With Christmas and the holidays behind us, we still have the added complication of COVID-19. This fact has not been lost on cybercriminals, the “bad guys” who are always trying to steal your identity by tricking you into giving up some of your personal information. So, now that you may have a little less time pressure on you, let’s take a minute to review some basic online safety measures to keep you as safe as possible while enjoying time with family and friends (probably virtual), and of course, online SHOPPING!
The CDC and your local government have provided medical guidelines for safe interactions during COVID, but we’re talking about cyber health and what you can do to add a layer of safety and confidence to your online interactions.
Just who are these cybercriminals? They can be young or middle aged, mostly male but also female, any nationality, and they could be next door or on the other side of the world. Most do it for money, but some do it just because they can; for fun and bragging rights. The important point is that they are smart and have the tools that make it easy to exploit any of your online accounts or transactions that aren’t well-protected.
What’s at stake?
Being careless or just unaware of proper online safety can allow a cybercriminal, the “bad guy”, to steal your credentials like passwords, social security number, bank account logons, etc. Here are some of the bad things that they can do:
- Credit card fraud—use your information to make charges on your credit card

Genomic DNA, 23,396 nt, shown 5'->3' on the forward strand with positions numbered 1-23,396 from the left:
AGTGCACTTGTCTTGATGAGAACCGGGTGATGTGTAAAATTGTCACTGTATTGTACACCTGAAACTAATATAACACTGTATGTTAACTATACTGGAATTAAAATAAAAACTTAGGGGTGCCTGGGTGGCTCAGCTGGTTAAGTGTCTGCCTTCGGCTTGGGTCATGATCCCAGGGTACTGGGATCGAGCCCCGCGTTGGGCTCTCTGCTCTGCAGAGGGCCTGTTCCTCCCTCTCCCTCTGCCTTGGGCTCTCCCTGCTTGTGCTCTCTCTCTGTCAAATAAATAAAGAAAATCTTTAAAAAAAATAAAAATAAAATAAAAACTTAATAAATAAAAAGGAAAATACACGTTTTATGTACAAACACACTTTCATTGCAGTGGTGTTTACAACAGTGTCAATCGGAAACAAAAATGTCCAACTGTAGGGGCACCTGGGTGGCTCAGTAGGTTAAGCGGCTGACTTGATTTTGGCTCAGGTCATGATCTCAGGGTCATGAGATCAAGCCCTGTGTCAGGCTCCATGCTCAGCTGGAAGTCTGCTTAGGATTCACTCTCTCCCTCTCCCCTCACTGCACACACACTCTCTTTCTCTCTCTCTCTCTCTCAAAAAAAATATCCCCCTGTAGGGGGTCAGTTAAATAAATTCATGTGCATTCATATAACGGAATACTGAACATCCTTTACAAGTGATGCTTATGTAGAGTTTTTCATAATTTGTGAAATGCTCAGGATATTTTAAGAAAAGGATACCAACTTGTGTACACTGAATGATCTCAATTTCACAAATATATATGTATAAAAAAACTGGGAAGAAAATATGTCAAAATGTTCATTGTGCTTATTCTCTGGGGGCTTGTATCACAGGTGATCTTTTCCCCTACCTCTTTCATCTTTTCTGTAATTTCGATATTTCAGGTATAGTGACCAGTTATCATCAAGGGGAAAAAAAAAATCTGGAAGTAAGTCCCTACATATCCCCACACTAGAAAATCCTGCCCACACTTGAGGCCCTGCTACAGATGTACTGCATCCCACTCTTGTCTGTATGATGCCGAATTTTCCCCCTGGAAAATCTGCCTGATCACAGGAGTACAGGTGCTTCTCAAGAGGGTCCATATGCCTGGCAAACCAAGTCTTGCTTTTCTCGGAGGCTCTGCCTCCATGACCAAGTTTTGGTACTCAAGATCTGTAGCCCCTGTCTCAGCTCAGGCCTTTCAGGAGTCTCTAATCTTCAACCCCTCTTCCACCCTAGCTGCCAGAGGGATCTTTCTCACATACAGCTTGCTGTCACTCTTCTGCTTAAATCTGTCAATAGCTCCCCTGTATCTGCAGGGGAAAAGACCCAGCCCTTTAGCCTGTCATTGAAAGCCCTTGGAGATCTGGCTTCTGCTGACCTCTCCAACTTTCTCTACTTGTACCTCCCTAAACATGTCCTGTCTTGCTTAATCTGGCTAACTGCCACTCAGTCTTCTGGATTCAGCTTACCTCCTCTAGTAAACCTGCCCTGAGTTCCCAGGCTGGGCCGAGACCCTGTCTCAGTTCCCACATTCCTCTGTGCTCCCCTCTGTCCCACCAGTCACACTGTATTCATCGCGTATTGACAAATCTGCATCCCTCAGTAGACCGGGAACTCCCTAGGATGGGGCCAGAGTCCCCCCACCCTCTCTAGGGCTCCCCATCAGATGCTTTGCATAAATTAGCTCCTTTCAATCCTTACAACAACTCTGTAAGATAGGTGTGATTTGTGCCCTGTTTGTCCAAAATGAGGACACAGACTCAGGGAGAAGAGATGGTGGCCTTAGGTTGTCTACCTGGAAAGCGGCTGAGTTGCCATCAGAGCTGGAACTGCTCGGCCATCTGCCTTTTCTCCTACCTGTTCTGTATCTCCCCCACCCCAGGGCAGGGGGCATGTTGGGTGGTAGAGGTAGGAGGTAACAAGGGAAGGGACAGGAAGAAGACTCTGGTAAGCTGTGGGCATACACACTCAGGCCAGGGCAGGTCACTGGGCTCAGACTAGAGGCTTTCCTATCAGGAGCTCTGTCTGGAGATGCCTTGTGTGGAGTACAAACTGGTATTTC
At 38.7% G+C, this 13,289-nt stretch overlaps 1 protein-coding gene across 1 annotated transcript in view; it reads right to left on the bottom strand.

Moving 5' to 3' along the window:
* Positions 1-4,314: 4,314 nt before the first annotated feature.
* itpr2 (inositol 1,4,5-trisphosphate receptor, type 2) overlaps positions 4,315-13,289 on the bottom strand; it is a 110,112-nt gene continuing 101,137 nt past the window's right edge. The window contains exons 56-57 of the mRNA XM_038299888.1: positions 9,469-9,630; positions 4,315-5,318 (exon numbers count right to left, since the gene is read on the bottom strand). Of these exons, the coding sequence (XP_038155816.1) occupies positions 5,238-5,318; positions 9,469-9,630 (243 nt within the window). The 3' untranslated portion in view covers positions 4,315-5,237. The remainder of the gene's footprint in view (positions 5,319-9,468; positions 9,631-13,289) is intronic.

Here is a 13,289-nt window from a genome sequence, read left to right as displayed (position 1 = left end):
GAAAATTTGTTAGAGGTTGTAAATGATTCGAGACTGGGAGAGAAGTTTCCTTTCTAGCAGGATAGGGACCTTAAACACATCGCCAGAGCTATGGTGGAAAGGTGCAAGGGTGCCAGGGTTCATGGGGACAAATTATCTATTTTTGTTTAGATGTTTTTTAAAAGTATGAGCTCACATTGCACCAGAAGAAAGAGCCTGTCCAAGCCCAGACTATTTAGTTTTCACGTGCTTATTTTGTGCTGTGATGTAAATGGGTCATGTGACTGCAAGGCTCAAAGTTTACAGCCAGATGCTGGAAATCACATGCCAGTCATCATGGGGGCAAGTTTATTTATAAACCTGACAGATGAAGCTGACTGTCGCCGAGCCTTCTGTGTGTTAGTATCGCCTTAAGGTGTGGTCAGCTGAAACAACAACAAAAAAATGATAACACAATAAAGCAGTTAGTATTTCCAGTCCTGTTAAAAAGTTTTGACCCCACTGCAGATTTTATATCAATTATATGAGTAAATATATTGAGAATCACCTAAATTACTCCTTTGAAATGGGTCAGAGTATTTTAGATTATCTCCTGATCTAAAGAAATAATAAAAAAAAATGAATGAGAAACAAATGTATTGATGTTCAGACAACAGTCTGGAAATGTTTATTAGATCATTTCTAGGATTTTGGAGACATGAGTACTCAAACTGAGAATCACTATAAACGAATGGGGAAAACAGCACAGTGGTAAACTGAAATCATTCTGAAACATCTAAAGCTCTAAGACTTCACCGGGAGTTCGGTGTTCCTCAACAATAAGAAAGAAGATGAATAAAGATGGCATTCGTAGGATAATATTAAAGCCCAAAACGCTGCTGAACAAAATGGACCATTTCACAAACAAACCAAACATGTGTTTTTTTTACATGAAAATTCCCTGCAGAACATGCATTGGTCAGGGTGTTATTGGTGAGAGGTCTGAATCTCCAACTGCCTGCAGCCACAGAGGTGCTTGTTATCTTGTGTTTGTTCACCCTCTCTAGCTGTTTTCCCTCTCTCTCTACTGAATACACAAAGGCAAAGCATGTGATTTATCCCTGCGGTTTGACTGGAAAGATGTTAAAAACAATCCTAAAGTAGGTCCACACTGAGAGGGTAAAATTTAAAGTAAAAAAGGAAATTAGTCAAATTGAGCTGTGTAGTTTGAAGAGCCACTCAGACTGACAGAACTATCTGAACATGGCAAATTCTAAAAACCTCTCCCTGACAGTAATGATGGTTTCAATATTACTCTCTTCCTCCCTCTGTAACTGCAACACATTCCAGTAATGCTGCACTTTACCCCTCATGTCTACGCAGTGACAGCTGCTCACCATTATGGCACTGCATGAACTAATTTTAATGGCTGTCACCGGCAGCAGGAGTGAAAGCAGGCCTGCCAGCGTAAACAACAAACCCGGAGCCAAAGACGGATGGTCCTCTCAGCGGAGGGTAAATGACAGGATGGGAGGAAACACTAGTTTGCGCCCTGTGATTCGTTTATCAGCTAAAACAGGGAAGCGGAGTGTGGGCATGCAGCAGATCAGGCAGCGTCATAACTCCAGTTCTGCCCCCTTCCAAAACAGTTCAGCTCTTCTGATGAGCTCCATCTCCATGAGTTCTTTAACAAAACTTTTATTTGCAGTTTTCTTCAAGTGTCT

- Ransomware—lock your computer files and extort you for money
- IoT threats—compromise a router or connected camera
- Account takeover—use your credentials to make online transactions on your behalf
- Identity theft—steal your identity and act on your behalf
- They could even steal the title or deed to your home!
According to Fool.com, 2019 was the worst year in history for identity theft, and 2020 has not been better so far.
Are you a target?
If you have a social security card, you are at risk for identity theft. These bad guys target the young, the old, and everyone in between. It turns out that most of the identity theft occurs within the 20-49 age group, because they have more credit cards and they purchase more online. However, when it comes to fraud reports other than credit cards, most of that occurs in the 60-69 age group. The most likely reason is that people become more trusting as they age. Check out this chart showing the average fraud loss amount by age.
Younger adults lose money to fraud more often, but when older people experience a fraud-related financial loss, the median amount is much higher, according to the Federal Trade Commission. Source: 2020 Identity Theft Statistics | Consumer Affairs
What are the COVID-related things they’re doing?
According to IdentityForce, the most common COVID-19 scams in 2020 include:
- Fraudulent e-commerce vendors for masks, sanitizers, and test kits
- Fraudulent investment sites
- Phishing (email) and vishing (voice calls) through update emails, texts, and voicemails
- Spoofed government and health organization communications
- Fake vaccines or “miracle cures”
- Scam employment posts
- Phony charity donation offers